Yesterday we drove to Bordighera, and Genevra and I tried to find the place near Ospedaletti where Sir John Davenne's coach came to grief by the roadside. It was disappointing to find no trace of Rosa's little inn, only great hotels, a casino, and all manner of extravagant and unromantic modern innovations. The sea and the picturesque coast are fortunately the same, and Genevra pointed out to me the great rock near which Battista rowed Lucy's boat while Antonio 33 told Sir John how cleverly the valiant citizens of Bordighera had here outwitted the British in their brig-of-war. And on this road the Doctor walked home by moonlight, after an evening with Sir John and Lucy, singing "O bell' alma innamorata!" Poor, dear, brave Antonio—love, dear love, treated him shabbily enough! Your mother will remember reading this story to me on one of my early visits to Woodford. Although I was but a child then, my wrath rose hot against Lucy's treatment of Antonio. After her marriage with Lord Cleverton I refused to listen to another word about the faithless Lucy, until curiosity and a real fondness for the pretty blonde heroine sent me back to this saddest of stories, over which I wept as girls of an earlier time wept over "The Sorrows of Werther."

This digression is all apropos of Bordighera, which is most interesting aside from its associations with Lucy and her lover, with its enchanting Coast Promenade ending at the Spianata del Capo. From this promontory there is a noble view of Ventimiglia, Mentone, Monaco, Villafranca and its light-house; beyond is the long, low line of the French shore, and still beyond, the Maritime Alps, with flecks of snow upon their sides, while near us, at our feet, lies the bay of Ospedaletti, sparkling in the sun. Bordighera is literally 34 framed in by palm-trees—palms to right, to left, everywhere. No wonder that this little town long had the exclusive honor of supplying the palms to St. Peter's in Rome for Palm Sunday; but thereby hangs a tale which I may not relate to-day, as Genevra bids me drop my pen and join her and her friends over a cup of tea.

February 26th.

The days pass all too quickly in this charming place. My mornings are generally spent in walking—sometimes on the Promenade du Midi, which lies near the sea, a beautiful, palm-bordered terrace above the beach—or in wandering through the old quarter of San Remo, with Roger and Phœbe by my side. Here are narrow, precipitous streets like those of Genoa, in strong contrast with the gay walk by the sea, which has all the characteristics of a foreign watering-place. The vive la bagatelle existence of the Promenade du Midi is not without its charm once in a while, but in the winding streets of the old town is the typical life of San Remo.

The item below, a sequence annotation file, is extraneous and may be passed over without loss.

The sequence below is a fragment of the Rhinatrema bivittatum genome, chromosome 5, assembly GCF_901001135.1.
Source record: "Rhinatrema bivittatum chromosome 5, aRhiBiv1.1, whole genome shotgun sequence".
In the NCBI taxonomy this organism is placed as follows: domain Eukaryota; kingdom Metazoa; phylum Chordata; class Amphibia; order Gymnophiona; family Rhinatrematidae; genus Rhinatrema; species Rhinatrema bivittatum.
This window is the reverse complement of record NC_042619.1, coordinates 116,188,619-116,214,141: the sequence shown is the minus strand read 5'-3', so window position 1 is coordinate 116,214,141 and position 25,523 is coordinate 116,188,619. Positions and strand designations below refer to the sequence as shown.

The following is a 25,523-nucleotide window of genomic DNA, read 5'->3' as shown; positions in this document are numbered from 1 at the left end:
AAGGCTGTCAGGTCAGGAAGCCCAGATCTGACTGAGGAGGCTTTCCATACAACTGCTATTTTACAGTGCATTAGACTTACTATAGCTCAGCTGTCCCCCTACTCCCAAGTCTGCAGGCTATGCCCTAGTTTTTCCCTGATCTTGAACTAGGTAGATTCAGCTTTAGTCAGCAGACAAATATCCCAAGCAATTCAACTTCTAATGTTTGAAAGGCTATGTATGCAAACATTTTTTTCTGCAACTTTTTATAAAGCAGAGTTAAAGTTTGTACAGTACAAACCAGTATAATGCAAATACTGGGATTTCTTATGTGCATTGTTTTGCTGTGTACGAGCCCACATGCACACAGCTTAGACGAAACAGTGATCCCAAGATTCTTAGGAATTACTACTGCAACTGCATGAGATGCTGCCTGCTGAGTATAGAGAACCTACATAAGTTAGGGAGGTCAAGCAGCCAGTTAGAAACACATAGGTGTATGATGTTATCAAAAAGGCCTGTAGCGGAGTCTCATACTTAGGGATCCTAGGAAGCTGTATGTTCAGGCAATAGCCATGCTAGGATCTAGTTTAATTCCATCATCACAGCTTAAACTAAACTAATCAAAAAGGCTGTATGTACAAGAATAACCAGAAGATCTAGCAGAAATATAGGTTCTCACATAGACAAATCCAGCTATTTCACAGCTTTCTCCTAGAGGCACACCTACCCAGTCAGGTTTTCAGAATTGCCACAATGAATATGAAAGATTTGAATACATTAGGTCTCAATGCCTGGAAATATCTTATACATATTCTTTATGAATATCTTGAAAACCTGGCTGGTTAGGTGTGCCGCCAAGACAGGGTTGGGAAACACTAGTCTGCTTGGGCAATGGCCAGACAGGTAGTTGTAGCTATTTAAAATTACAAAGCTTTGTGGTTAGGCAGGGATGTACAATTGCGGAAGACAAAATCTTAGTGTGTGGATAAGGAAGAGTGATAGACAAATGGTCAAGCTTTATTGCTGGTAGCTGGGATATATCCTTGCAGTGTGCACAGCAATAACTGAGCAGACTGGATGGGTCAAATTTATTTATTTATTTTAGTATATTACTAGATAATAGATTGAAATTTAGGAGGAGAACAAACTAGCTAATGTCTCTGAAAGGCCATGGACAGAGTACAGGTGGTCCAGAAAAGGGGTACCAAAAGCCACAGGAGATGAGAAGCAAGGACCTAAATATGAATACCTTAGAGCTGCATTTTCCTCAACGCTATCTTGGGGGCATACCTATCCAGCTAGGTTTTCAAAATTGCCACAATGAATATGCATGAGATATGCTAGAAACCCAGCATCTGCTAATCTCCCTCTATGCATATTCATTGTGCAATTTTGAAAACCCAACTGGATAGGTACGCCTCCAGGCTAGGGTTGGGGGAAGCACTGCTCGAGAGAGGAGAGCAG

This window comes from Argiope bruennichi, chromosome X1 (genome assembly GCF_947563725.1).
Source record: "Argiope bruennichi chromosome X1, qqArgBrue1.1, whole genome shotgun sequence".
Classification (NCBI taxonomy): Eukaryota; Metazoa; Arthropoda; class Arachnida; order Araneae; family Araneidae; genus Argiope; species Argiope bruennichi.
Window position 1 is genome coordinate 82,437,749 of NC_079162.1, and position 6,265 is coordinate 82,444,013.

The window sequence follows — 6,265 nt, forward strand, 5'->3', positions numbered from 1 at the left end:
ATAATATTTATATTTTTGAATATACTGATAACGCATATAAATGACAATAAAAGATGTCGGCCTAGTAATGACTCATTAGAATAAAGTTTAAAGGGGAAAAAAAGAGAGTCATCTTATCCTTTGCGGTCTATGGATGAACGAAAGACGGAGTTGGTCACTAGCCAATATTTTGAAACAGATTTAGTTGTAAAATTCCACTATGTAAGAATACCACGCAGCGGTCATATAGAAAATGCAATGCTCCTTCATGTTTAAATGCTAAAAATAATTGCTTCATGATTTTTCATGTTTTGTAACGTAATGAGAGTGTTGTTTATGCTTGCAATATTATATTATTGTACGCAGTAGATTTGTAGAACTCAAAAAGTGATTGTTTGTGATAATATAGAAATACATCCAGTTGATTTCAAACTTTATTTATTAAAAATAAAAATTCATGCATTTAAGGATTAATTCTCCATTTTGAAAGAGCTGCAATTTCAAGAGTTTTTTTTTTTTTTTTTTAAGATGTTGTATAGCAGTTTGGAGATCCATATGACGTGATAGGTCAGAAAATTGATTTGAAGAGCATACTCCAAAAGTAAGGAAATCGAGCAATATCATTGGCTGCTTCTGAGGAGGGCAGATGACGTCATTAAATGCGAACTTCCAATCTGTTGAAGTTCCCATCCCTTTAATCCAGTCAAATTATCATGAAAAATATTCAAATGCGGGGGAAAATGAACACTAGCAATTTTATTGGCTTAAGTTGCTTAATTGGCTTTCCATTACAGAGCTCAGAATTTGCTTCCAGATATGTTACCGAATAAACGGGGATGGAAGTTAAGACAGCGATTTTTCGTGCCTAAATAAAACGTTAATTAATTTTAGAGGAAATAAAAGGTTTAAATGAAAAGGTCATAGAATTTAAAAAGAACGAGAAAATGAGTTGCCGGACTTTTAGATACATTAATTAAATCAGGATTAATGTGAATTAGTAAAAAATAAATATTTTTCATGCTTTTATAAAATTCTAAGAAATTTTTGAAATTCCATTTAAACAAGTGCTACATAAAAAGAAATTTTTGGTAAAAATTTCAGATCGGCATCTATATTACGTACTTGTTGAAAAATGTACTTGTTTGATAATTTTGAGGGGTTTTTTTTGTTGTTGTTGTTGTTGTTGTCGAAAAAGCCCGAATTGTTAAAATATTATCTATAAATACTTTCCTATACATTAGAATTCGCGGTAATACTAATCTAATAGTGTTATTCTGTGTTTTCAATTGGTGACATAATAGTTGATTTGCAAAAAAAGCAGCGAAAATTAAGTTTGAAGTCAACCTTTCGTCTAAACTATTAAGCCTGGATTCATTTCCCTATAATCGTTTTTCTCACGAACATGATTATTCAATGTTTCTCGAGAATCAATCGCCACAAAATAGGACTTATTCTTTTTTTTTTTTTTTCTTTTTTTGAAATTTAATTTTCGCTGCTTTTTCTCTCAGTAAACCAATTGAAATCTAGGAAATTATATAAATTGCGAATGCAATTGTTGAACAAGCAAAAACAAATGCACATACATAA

We watch the vendors of fruit, vegetables, nuts, and herbs displaying their simple wares upon the sidewalk, or stroll down by the bank where the washing is done, picturesquely, if somewhat laboriously, in the open. The lavandaie are, most of them, vigorous young 35 creatures, and as they beat the clothes against the stones or rinse them in the clear, running water, their merry chatter and laughter suggest social joys even beyond those of our voluble Bridgets at home.

Your mother's favorite saw about the back being fitted to the burden often recurs to me here. If these peasants are poor, their wants are few, they live in a divine climate, the whole of the out-of-doors is theirs, and, above all, they have dispositions and digestions that may well cause them to be envied of princes. Dr. A., Genevra's physician, tells me that the peasants here are usually healthy and the children as robust as they are handsome. This Italian gentleman is one of the interesting characters of San Remo. I always feel like calling him Doctor Antonio, for although Dr. A. has travelled extensively, and speaks English perfectly, he is quite Italian in appearance and manner, and so loyally devoted to his Italy that I am quite sure he would have sacrificed life and fortune to her cause had he lived in the stirring times that developed Ruffini's heroic Doctor Antonio.